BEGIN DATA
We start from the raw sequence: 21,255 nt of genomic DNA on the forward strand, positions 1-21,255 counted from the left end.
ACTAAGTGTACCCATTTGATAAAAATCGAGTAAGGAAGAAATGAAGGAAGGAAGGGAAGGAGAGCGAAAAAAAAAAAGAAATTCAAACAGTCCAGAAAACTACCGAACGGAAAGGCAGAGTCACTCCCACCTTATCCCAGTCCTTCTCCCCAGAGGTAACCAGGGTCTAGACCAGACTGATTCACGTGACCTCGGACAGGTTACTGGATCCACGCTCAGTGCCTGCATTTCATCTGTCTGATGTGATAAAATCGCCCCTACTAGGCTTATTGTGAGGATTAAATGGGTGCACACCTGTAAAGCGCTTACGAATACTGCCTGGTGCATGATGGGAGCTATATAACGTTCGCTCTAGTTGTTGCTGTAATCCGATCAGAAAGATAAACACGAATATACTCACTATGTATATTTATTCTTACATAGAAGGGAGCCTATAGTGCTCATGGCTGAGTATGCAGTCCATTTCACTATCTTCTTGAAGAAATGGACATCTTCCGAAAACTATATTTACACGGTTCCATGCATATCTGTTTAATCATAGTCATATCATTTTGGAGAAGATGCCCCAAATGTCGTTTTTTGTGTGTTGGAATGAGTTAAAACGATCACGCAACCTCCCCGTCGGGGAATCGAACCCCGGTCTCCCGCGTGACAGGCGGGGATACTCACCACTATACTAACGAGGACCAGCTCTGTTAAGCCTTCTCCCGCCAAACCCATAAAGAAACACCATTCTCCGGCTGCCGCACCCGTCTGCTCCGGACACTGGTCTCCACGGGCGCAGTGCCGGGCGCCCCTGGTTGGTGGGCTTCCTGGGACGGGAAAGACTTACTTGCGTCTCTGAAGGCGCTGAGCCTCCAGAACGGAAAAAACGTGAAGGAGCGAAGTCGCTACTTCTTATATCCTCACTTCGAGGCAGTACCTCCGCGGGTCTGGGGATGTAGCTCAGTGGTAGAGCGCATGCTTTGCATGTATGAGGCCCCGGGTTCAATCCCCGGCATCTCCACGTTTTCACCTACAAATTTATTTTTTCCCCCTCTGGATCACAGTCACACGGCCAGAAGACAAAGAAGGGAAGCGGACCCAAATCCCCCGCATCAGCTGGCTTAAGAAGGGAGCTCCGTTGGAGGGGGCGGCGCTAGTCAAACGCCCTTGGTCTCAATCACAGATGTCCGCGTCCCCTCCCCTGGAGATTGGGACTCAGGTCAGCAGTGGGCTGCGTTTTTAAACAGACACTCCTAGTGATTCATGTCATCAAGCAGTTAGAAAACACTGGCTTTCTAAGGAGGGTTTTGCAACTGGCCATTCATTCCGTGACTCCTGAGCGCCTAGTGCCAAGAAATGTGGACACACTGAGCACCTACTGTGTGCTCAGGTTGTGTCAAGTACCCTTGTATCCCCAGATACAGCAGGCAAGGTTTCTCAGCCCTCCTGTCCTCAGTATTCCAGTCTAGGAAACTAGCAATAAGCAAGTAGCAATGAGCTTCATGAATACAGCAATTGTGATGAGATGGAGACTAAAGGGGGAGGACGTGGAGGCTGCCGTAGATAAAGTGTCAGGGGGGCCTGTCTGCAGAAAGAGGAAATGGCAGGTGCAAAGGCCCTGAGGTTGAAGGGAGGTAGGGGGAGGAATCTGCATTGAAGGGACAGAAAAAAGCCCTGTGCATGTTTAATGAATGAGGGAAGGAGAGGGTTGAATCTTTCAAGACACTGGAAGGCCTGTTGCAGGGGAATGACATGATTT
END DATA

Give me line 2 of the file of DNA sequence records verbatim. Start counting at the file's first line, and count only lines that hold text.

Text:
ACTAAGTGTACCCATTTGATAAAAATCGAGTAAGGAAGAAATGAAGGAAGGAAGGGAAGGAGAGCGAAAAAAAAAAAGAAATTCAAACAGTCCAGAAAACTACCGAACGGAAAGGCAGAGTCACTCCCACCTTATCCCAGTCCTTCTCCCCAGAGGTAACCAGGGTCTAGACCAGACTGATTCACGTGACCTCGGACAGGTTACTGGATCCACGCTCAGTGCCTGCATTTCATCTGTCTGATGTGATAAAATCGCCCCTACTAGGCTTATTGTGAGGATTAAATGGGTGCACACCTGTAAAGCGCTTACGAATACTGCCTGGTGCATGATGGGAGCTATATAACGTTCGCTCTAGTTGTTGCTGTAATCCGATCAGAAAGATAAACACGAATATACTCACTATGTATATTTATTCTTACATAGAAGGGAGCCTATAGTGCTCATGGCTGAGTATGCAGTCCATTTCACTATCTTCTTGAAGAAATGGACATCTTCCGAAAACTATATTTACACGGTTCCATGCATATCTGTTTAATCATAGTCATATCATTTTGGAGAAGATGCCCCAAATGTCGTTTTTTGTGTGTTGGAATGAGTTAAAACGATCACGCAACCTCCCCGTCGGGGAATCGAACCCCGGTCTCCCGCGTGACAGGCGGGGATACTCACCACTATACTAACGAGGACCAGCTCTGTTAAGCCTTCTCCCGCCAAACCCATAAAGAAACACCATTCTCCGGCTGCCGCACCCGTCTGCTCCGGACACTGGTCTCCACGGGCGCAGTGCCGGGCGCCCCTGGTTGGTGGGCTTCCTGGGACGGGAAAGACTTACTTGCGTCTCTGAAGGCGCTGAGCCTCCAGAACGGAAAAAACGTGAAGGAGCGAAGTCGCTACTTCTTATATCCTCACTTCGAGGCAGTACCTCCGCGGGTCTGGGGATGTAGCTCAGTGGTAGAGCGCATGCTTTGCATGTATGAGGCCCCGGGTTCAATCCCCGGCATCTCCACGTTTTCACCTACAAATTTATTTTTTCCCCCTCTGGATCACAGTCACACGGCCAGAAGACAAAGAAGGGAAGCGGACCCAAATCCCCCGCATCAGCTGGCTTAAGAAGGGAGCTCCGTTGGAGGGGGCGGCGCTAGTCAAACGCCCTTGGTCTCAATCACAGATGTCCGCGTCCCCTCCCCTGGAGATTGGGACTCAGGTCAGCAGTGGGCTGCGTTTTTAAACAGACACTCCTAGTGATTCATGTCATCAAGCAGTTAGAAAACACTGGCTTTCTAAGGAGGGTTTTGCAACTGGCCATTCATTCCGTGACTCCTGAGCGCCTAGTGCCAAGAAATGTGGACACACTGAGCACCTACTGTGTGCTCAGGTTGTGTCAAGTACCCTTGTATCCCCAGATACAGCAGGCAAGGTTTCTCAGCCCTCCTGTCCTCAGTATTCCAGTCTAGGAAACTAGCAATAAGCAAGTAGCAATGAGCTTCATGAATACAGCAATTGTGATGAGATGGAGACTAAAGGGGGAGGACGTGGAGGCTGCCGTAGATAAAGTGTCAGGGGGGCCTGTCTGCAGAAAGAGGAAATGGCAGGTGCAAAGGCCCTGAGGTTGAAGGGAGGTAGGGGGAGGAATCTGCATTGAAGGGACAGAAAAAAGCCCTGTGCATGTTTAATGAATGAGGGAAGGAGAGGGTTGAATCTTTCAAGACACTGGAAGGCCTGTTGCAGGGGAATGACATGATTT